Surgeon suspended over claims he branded a patient's liver
A surgeon is under investigation after being accused of burning his initials onto a patient's liver during a transplant operation
A surgeon has been suspended after allegedly branding his initials into a transplant patient's liver.
Consultant Simon Bramhall, 48, is accused of burning 'SB' onto a patient's liver as he operated on him.
The letters were spotted by a colleague during routine surgery on the unnamed patient.
It is now feared the letters may have been imprinted onto hundreds of other transplant recipients.
Mr Bramhall has worked at the Queen Elizabeth Hospital in Birmingham, West Mids, for more than ten years.
An insider said: “It is quite astonishing to think someone may have done this, especially someone as experienced at Mr Bramhall.
“I am hoping this is just a mistake, I don't know what would possess someone to do that to another human being.
“What gives a person the right to do that to another?
“There should be trust between the two people, although now people may think otherwise about coming to the hospital if the allegations are true.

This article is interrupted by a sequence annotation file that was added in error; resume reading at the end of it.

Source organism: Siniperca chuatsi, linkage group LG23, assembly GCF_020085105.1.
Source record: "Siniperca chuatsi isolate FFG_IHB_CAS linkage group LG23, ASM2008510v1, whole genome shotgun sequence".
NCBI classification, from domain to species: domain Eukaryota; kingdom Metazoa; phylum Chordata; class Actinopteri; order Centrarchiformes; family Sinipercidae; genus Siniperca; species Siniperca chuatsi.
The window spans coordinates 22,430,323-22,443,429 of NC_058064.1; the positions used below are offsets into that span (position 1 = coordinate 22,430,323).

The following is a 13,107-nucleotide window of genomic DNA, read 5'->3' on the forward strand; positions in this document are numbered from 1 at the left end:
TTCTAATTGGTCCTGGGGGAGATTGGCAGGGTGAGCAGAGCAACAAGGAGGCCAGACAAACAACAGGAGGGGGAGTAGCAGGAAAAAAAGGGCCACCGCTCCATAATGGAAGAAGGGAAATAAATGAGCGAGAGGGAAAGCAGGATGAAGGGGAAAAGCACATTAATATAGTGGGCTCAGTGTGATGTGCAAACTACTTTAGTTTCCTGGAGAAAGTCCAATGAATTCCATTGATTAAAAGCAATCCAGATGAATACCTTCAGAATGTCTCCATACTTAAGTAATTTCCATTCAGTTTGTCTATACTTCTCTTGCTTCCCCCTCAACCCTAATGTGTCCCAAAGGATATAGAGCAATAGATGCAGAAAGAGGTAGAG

“I'm just a little shocked that something like this may have happened right under everyone's noses.
“Imagine if the person died and was an organ donor, would the new owner of that liver want it to be branded? I doubt it very much.
“It could have happened hundreds of times, who knows? It was just luck that this incident was brought to light.”
Mr Bramhall, from Redditch, Worcs, is now under investigation over the alleged offences.
It is suspected the surgeon used a beam of argon gas, used for sealing vessels, to mark his patient.
Experts say it would leave superficial burns but is not usually harmful.
Joyce Robins, of Patient Concern, added: “This is a patient we are talking about, not an autograph book.”
University Hospitals Birmingham Trust said it “suspended a surgeon while an internal investigation is completed.”
When approached, Mr Bramhall denied he was suspended.